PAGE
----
Hospitals are pretty accepting of patients carrying mobile phones. At some point in the hospital stays, I made a pact with my friends and family to send out daily texts with updates, even if it said only “More tests. Results in 2-3 days. Resting.” That way I could respond on my own time and turn off the notifications. People could call, but they also could rely on texts to let me know they were concerned and praying without disturbing me like the old hospital phones did. (Do you remember that gosh-awful ring that the deaf people could have heard?)
In the next few days, I had a catheter placed looped inside my left shoulder blade that lead directly to my heart. The catheter imposed limitations for about four months.Because you can’t get the incision and bandage wet, showers are not permitted. Of course, swimming and perspiring also are to be avoided.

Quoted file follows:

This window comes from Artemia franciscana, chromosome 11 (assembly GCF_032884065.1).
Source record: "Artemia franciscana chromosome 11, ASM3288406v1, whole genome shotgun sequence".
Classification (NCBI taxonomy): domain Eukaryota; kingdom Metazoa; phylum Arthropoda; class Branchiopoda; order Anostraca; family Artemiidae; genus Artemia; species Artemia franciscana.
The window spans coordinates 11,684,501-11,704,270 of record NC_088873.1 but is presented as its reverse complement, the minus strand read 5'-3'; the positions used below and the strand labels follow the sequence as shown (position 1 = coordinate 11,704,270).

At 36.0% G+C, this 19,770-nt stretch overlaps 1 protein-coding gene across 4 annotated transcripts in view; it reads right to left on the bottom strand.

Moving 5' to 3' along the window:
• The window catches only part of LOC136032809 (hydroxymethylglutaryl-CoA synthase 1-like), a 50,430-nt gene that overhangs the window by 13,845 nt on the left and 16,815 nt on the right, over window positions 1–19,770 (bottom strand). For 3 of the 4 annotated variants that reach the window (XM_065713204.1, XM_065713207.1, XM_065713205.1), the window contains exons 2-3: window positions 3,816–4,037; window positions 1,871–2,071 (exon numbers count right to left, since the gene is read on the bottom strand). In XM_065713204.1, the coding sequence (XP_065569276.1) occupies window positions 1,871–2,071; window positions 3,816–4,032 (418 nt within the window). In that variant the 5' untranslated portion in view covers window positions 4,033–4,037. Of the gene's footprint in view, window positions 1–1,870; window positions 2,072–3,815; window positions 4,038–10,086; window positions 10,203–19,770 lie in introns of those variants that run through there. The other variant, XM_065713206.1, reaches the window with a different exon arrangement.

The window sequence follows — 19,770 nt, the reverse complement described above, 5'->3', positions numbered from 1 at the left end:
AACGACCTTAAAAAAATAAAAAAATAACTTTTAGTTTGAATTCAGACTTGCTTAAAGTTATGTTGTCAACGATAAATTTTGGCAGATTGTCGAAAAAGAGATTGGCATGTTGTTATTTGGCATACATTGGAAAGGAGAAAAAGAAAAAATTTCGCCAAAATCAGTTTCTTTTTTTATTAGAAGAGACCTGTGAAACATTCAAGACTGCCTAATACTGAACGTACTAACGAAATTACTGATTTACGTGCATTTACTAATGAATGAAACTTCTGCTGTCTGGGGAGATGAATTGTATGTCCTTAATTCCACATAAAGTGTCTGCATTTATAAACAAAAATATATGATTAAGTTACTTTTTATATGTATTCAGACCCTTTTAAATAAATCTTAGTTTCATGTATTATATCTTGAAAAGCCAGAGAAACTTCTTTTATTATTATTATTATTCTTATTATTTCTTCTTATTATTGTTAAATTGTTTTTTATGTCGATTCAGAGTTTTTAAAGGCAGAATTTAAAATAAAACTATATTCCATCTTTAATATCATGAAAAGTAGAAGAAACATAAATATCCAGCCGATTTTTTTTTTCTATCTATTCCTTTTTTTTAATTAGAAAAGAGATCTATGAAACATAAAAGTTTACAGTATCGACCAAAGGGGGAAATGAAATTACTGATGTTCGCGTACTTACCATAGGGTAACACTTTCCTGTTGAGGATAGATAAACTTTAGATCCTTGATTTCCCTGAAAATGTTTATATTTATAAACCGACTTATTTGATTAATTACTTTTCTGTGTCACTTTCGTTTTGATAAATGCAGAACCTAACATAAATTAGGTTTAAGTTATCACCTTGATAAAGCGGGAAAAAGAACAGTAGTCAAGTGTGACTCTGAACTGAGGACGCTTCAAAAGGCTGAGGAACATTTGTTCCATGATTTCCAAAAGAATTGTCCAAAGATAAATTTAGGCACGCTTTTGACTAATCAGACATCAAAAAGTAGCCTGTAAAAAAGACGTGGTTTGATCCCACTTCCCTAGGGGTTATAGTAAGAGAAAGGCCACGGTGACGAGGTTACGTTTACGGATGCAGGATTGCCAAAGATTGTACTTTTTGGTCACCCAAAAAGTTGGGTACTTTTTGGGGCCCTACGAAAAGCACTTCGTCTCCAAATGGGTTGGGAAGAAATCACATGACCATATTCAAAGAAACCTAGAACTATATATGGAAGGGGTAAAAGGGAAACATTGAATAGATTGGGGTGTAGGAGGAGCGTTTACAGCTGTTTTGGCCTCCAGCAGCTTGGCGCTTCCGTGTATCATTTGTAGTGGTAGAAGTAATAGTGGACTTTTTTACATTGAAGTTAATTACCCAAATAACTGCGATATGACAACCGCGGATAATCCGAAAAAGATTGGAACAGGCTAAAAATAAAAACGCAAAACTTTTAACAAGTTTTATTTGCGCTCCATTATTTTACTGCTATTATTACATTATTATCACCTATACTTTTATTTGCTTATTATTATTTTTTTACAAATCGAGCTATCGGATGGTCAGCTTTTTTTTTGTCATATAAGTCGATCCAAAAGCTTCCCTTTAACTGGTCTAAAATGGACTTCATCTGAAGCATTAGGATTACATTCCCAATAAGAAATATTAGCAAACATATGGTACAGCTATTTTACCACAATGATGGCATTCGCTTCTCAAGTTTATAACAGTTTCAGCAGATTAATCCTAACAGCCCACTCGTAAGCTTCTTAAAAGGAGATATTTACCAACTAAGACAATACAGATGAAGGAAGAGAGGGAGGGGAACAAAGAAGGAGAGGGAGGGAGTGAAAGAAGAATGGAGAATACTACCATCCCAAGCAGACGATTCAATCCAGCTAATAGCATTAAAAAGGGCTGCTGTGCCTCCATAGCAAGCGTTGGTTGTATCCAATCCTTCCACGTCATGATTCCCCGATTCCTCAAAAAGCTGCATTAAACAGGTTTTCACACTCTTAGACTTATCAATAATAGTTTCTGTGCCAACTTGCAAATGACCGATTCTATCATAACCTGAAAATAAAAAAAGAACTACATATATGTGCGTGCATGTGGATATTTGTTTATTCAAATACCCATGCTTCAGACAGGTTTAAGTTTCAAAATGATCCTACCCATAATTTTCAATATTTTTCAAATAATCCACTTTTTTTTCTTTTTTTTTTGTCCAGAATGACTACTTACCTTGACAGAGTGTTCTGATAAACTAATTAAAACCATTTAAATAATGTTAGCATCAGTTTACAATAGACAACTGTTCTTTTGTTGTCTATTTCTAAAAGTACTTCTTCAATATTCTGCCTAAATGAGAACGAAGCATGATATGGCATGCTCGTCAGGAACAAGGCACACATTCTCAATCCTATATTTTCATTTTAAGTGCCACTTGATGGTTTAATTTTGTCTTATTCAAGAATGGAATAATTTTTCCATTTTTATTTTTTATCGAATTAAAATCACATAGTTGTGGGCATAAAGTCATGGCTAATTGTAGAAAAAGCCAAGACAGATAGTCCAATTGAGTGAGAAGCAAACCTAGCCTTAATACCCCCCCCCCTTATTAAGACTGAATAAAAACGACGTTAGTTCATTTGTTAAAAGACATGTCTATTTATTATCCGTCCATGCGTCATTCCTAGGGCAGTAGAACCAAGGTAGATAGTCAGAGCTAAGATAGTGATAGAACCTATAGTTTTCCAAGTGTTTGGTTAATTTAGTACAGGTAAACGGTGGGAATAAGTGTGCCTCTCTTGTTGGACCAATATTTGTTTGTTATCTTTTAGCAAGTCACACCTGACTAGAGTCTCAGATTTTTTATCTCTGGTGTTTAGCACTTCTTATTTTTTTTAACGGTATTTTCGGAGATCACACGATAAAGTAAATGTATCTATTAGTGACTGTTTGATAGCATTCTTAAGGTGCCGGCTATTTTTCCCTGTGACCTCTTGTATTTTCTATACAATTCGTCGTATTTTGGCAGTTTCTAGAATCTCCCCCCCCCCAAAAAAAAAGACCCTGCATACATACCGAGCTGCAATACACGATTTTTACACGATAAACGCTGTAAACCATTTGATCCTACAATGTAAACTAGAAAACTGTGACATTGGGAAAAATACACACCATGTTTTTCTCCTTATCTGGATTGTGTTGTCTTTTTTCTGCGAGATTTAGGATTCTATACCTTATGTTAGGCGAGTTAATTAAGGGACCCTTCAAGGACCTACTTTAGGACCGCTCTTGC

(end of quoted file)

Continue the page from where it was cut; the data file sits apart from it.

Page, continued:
Dialysis began the day after the catheter placement, although the incision was fresh and tender. Beginning with two-to-three hour treatments, I was attached to a machine in a hospital dialysis unit with several other patients and beeping alarms. The high pitched frenetic beeps all sounded the same to me, but each distinct pattern meant that someone’s session had ended, that their blood pressure was high–or low, or that tests of the machine were complete. Sleep was a welcome solace during that first dialysis treatment while l recovered from the nausea, abdominal pain, lethargy, and bloating of the preceding three weeks. Over the next few days in the hospital, my blood pressure fell to a more normal range, and my vision was no longer blurry from the hypertension.
If you or someone you care about is facing dialysis, share your experiences and concerns. This is a forum for learning and inspiration where we can share stories and questions. What were your experiences and challenges with dialysis?